Know there are cases here in Georgia that have caused great concern and calls for a RFRA bill. Most come from state-run colleges and universities restricting free religious speech and practice.

RFRA does not give any religious organization the right to break the laws within a community. However, when the government implements some action that limits the free exercise of religion, RFRA says it must be to protect a compelling public interest with as little restriction as possible.

On Facebook, Rep. Jackson claimed “It’s ironic when an ‘elected’ official claims to be knowledgeable about a topic [in this case legislation] but can’t respond beyond ‘talking points’ or personal attacks. We are all entitled to our own opinions but not our own facts. Facts are facts, and The Constitution already enables us religious freedoms.”

Apparently, Rep. Jackson did not do his homework or check the background material on the court rulings. He was offended that the local commissioners would voice an opinion on state legislation, but he never complained on other resolutions regarding bills before the state. Why?

The retort from the dialog when this issue was discussed at a previous meeting one year ago was if RFRA passed in the state legislature that we would lose the Amazon HQ2 project. As it turned out, Amazon chose Virginia, which has a RFRA law.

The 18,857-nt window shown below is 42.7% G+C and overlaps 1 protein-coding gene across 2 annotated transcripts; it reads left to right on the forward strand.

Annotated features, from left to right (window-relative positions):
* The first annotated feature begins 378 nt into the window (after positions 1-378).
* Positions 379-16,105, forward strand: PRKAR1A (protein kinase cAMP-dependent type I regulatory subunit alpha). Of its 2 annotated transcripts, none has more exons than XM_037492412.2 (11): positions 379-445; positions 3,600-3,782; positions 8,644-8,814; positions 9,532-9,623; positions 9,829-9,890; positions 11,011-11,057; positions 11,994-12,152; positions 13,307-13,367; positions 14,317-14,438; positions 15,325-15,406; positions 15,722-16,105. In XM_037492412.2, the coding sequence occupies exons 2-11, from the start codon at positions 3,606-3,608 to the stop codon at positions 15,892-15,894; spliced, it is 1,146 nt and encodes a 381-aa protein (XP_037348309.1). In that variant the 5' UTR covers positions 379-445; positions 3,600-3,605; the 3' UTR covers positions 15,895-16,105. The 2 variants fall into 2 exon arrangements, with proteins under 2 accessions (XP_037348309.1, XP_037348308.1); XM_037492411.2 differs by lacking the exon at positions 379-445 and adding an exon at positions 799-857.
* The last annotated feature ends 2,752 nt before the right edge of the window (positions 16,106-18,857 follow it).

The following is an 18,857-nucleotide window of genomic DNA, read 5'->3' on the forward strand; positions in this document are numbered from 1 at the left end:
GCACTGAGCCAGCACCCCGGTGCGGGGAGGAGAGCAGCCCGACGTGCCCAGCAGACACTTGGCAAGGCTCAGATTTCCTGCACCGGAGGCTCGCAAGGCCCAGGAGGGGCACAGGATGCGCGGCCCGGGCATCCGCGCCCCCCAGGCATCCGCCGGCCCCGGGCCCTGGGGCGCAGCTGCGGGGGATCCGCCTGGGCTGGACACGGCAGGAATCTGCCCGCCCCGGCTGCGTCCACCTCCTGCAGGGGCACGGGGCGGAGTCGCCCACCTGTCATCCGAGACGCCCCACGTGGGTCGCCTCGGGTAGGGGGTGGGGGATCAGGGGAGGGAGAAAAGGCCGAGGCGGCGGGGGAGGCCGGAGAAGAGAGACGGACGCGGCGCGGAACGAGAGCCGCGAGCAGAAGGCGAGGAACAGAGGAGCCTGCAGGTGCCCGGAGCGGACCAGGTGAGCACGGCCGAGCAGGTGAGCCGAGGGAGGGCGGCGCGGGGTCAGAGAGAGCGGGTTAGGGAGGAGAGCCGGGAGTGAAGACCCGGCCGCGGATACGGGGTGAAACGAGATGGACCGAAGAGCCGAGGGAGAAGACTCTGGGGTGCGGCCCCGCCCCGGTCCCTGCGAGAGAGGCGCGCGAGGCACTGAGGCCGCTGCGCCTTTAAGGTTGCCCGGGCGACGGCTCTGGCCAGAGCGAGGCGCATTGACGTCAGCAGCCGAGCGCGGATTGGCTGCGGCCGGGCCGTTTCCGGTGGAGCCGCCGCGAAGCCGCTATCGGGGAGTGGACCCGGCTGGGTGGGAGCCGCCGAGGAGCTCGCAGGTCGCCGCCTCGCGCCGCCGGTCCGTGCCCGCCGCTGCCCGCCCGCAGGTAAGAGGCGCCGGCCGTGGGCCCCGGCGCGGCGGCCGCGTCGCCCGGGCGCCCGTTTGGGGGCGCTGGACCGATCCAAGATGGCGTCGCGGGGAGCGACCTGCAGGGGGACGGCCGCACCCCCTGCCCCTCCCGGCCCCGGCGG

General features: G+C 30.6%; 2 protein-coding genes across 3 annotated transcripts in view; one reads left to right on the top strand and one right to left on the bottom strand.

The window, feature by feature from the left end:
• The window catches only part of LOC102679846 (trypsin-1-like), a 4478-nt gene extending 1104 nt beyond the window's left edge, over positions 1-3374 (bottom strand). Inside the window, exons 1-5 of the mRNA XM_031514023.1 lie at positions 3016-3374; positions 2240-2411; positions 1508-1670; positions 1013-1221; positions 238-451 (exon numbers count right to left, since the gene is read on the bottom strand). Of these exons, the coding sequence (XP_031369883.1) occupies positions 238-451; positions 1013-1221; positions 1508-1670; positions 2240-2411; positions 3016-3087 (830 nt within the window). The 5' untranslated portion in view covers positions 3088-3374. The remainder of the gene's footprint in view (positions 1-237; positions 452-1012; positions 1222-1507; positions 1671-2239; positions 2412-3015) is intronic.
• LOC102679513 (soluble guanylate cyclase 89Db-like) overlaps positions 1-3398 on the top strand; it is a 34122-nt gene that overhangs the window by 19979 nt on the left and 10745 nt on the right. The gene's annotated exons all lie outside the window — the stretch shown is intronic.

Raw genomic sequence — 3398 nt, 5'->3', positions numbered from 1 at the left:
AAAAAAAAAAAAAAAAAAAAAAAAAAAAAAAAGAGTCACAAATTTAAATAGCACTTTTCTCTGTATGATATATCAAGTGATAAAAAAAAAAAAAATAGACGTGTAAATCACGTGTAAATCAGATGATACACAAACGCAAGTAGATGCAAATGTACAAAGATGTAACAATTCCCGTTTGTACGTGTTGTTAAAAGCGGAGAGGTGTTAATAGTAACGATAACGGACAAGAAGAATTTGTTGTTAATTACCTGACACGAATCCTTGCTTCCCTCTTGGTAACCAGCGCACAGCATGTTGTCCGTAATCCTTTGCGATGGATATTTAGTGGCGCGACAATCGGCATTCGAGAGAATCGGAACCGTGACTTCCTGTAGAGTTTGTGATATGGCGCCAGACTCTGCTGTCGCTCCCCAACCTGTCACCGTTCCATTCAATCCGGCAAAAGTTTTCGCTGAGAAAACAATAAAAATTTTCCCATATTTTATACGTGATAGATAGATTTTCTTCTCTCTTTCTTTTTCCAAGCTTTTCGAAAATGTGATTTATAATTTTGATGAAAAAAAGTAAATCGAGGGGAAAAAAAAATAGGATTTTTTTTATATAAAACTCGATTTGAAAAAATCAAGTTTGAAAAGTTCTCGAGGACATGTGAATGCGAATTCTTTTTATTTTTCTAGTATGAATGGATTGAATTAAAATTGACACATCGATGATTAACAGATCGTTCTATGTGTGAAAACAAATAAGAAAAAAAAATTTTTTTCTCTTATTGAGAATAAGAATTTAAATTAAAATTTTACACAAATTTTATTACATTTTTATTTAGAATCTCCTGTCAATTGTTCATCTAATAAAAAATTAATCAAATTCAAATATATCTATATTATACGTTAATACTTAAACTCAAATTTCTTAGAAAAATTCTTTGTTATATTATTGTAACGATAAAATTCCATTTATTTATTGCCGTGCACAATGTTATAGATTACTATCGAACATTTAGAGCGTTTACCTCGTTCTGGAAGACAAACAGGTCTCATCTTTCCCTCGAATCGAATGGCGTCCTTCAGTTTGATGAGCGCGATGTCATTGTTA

Anyone who wants to see the public comments from citizens and elected officials at the Board of Commissioners meeting can do so at https://youtu.be/SzkPO5159so and make your own determination.

Let’s have an honest debate. Let’s read the legislation. Let’s not sacrifice any of our fundamental rights.

Steve Brown
Peachtree City, Ga.

[Brown is a former Peachtree City mayor and Fayette County commissioner.]

1 COMMENT

  1. It is interesting to see how far people will go to ensure that they can discriminate against anyone, but prevent anyone from discriminating against them. Had Mr. Brown been around in the 1850s, I’m sure his same logic would have worked well to justify slavery. After all, it was a deeply held religious belief for a whole region of religious voters.

    Regardless of how one attempts to put lipstick on this pig, in 2019 RFRA is a strong symbol of social intolerance. Symbols matter, and the Fayette County commissioners designated our county a hateful and unwelcoming community. That is the conclusion of the matter.